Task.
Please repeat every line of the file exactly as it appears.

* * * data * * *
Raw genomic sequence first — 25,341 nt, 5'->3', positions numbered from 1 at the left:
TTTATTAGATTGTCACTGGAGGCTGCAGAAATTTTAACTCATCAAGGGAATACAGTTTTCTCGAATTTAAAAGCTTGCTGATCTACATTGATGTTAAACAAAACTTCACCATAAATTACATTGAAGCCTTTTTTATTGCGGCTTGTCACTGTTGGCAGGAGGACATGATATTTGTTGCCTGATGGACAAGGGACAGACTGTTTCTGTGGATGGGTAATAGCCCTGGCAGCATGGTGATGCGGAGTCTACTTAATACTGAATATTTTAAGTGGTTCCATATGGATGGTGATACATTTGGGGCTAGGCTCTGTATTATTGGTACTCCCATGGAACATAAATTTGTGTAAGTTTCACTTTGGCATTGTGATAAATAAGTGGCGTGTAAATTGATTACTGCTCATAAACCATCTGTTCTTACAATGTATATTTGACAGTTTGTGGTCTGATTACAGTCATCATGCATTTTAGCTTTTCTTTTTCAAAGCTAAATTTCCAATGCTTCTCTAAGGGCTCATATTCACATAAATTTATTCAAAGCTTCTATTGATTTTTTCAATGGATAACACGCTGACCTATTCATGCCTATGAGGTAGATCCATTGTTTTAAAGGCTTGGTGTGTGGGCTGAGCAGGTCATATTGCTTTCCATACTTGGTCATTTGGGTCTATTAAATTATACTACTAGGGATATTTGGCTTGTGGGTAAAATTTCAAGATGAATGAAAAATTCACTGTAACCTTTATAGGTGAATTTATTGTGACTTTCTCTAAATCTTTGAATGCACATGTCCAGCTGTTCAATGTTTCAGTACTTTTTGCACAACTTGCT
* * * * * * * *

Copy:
Raw genomic sequence first — 25,341 nt, 5'->3', positions numbered from 1 at the left:
TTTATTAGATTGTCACTGGAGGCTGCAGAAATTTTAACTCATCAAGGGAATACAGTTTTCTCGAATTTAAAAGCTTGCTGATCTACATTGATGTTAAACAAAACTTCACCATAAATTACATTGAAGCCTTTTTTATTGCGGCTTGTCACTGTTGGCAGGAGGACATGATATTTGTTGCCTGATGGACAAGGGACAGACTGTTTCTGTGGATGGGTAATAGCCCTGGCAGCATGGTGATGCGGAGTCTACTTAATACTGAATATTTTAAGTGGTTCCATATGGATGGTGATACATTTGGGGCTAGGCTCTGTATTATTGGTACTCCCATGGAACATAAATTTGTGTAAGTTTCACTTTGGCATTGTGATAAATAAGTGGCGTGTAAATTGATTACTGCTCATAAACCATCTGTTCTTACAATGTATATTTGACAGTTTGTGGTCTGATTACAGTCATCATGCATTTTAGCTTTTCTTTTTCAAAGCTAAATTTCCAATGCTTCTCTAAGGGCTCATATTCACATAAATTTATTCAAAGCTTCTATTGATTTTTTCAATGGATAACACGCTGACCTATTCATGCCTATGAGGTAGATCCATTGTTTTAAAGGCTTGGTGTGTGGGCTGAGCAGGTCATATTGCTTTCCATACTTGGTCATTTGGGTCTATTAAATTATACTACTAGGGATATTTGGCTTGTGGGTAAAATTTCAAGATGAATGAAAAATTCACTGTAACCTTTATAGGTGAATTTATTGTGACTTTCTCTAAATCTTTGAATGCACATGTCCAGCTGTTCAATGTTTCAGTACTTTTTGCACAACTTGCT